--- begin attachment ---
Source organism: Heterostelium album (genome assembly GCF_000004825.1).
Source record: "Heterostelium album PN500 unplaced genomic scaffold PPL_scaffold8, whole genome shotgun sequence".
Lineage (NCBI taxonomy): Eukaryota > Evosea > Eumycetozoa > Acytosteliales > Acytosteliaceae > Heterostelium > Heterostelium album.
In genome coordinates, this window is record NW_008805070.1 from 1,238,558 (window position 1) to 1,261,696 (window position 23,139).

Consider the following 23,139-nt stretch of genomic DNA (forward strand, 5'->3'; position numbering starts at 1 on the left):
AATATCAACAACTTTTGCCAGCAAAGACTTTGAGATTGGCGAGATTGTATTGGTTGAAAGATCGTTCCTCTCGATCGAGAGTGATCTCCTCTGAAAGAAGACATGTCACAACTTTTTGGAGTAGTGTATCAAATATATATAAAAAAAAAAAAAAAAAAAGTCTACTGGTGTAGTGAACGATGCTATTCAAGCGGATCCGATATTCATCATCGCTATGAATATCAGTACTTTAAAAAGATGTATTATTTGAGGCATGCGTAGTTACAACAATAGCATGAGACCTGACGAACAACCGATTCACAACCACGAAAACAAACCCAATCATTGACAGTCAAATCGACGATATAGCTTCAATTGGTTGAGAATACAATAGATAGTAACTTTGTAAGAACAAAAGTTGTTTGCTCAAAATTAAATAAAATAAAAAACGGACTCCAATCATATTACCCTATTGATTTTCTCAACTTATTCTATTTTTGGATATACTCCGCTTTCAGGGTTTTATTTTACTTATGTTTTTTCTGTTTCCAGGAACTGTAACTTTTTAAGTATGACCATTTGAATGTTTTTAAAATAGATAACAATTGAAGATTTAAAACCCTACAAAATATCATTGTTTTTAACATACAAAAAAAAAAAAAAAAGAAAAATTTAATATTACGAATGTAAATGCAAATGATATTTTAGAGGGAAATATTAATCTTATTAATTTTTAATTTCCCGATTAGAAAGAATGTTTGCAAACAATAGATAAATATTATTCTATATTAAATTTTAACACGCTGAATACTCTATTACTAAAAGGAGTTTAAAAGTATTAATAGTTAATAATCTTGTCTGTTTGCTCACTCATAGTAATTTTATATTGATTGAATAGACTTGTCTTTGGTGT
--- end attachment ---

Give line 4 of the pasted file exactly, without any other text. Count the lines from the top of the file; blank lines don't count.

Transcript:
In genome coordinates, this window is record NW_008805070.1 from 1,238,558 (window position 1) to 1,261,696 (window position 23,139).